A bookcase full of picture books

At Cononley Primary School we teach 'Synthetic Phonics' using the Letters and Sounds programme. Synthetic Phonics is a way of teaching reading. Children are taught to read letters or groups of letters by saying the sounds (phonemes) they represent. Children then start to read words by saying the phonemes together (synthesising) to make a word.

Children begin to learn Synthetic Phonics in a daily phonics lesson as soon as they start school in Reception and continue through Key Stage 1 (Year 1 and Year 2). Children learn how to read and spell words using their phonic knowledge.

We use a wide range of teaching techniques and resources in our daily phonics lessons and aim to make lessons fun and interactive. Every year, during the Autumn term, we hold an information evening for parents on the teaching of phonics and reading, with ideas for parents to help their children at home.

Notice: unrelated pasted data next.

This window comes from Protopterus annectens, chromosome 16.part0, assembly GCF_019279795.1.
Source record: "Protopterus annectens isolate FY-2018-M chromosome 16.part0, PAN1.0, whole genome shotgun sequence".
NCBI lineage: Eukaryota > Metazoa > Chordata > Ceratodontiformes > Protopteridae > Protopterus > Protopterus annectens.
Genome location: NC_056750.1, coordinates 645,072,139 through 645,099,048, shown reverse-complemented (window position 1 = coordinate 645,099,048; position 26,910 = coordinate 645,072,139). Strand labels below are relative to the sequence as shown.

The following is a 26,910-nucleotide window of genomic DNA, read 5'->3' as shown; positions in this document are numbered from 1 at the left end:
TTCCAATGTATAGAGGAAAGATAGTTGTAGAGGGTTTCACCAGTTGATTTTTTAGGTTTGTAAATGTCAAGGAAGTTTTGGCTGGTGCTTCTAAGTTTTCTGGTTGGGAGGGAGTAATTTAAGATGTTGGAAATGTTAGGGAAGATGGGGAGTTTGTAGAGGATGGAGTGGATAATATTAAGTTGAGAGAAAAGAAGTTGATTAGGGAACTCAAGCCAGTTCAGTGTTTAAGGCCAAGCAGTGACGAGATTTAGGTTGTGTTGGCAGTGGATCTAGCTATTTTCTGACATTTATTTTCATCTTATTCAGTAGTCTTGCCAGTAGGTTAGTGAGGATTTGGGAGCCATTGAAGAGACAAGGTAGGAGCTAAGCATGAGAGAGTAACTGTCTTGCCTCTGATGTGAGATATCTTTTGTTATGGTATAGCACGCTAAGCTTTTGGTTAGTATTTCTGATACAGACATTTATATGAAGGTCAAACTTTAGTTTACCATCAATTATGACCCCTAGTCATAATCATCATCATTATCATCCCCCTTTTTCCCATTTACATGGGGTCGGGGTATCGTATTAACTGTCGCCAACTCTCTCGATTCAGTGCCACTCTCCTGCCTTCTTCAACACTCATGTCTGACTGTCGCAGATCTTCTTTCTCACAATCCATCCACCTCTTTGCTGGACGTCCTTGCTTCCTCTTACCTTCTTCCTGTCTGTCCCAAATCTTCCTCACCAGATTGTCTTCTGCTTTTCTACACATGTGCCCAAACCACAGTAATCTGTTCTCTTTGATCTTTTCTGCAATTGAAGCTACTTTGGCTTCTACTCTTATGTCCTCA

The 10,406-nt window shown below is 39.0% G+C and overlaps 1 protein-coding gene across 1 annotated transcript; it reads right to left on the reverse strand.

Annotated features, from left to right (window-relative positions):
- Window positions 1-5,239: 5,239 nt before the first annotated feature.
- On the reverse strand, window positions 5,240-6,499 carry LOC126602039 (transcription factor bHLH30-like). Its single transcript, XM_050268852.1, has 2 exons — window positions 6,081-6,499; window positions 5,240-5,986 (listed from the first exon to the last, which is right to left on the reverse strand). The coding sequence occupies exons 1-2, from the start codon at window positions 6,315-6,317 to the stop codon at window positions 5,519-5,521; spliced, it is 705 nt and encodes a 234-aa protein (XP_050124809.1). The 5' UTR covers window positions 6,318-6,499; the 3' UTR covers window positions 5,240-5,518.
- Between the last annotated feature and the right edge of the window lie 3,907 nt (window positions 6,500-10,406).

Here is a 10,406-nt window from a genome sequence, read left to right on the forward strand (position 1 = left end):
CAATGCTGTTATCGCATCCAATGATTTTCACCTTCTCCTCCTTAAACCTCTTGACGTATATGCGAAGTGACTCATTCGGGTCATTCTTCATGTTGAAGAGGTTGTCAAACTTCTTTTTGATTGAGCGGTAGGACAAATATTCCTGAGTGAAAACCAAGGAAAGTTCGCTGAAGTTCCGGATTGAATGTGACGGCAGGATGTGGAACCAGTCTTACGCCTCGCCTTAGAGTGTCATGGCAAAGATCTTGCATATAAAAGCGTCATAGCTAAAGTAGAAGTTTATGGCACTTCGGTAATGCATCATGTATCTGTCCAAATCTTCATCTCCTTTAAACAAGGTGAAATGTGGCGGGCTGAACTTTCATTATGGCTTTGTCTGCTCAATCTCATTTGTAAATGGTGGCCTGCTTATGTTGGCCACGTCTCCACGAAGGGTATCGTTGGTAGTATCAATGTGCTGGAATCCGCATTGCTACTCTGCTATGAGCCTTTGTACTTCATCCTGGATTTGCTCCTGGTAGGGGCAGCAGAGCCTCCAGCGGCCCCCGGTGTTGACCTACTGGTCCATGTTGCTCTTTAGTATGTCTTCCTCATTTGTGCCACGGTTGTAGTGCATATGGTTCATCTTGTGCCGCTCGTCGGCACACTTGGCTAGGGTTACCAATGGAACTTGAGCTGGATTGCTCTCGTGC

Common Exception Words

Children will also learn to read common exception words. These are words which don't quite follow the spelling or phonics rules that children are taught in years 1 and 2 and need to be practised until they are instantly recognisable.

Phonics Reading Scheme

The Phonics Reading Scheme used in EYFS and Key Stage 1 called is Wordsparks. This scheme is aligned to Letters and Sounds and enables children to read words with the same phonemes and graphemes which they have learned in their daily phonics lesson. 


Additional phonics reading books are used to supplement the main scheme when necessary to ensure that pupils are able to decode with fluency and confidence. 

In Key Stage 2, the main reading scheme we use is Collins Big Cat. As pupils grow into confident readers, we have a wide variety of fiction and non-fiction books which enable children to  develop reading skills and broaden their experience of different texts. Children can take home a book from the library each week.

At Cononley Primary School all of our reading books are organised into 'Book Bands' which is a method used to group books according to their level of difficulty.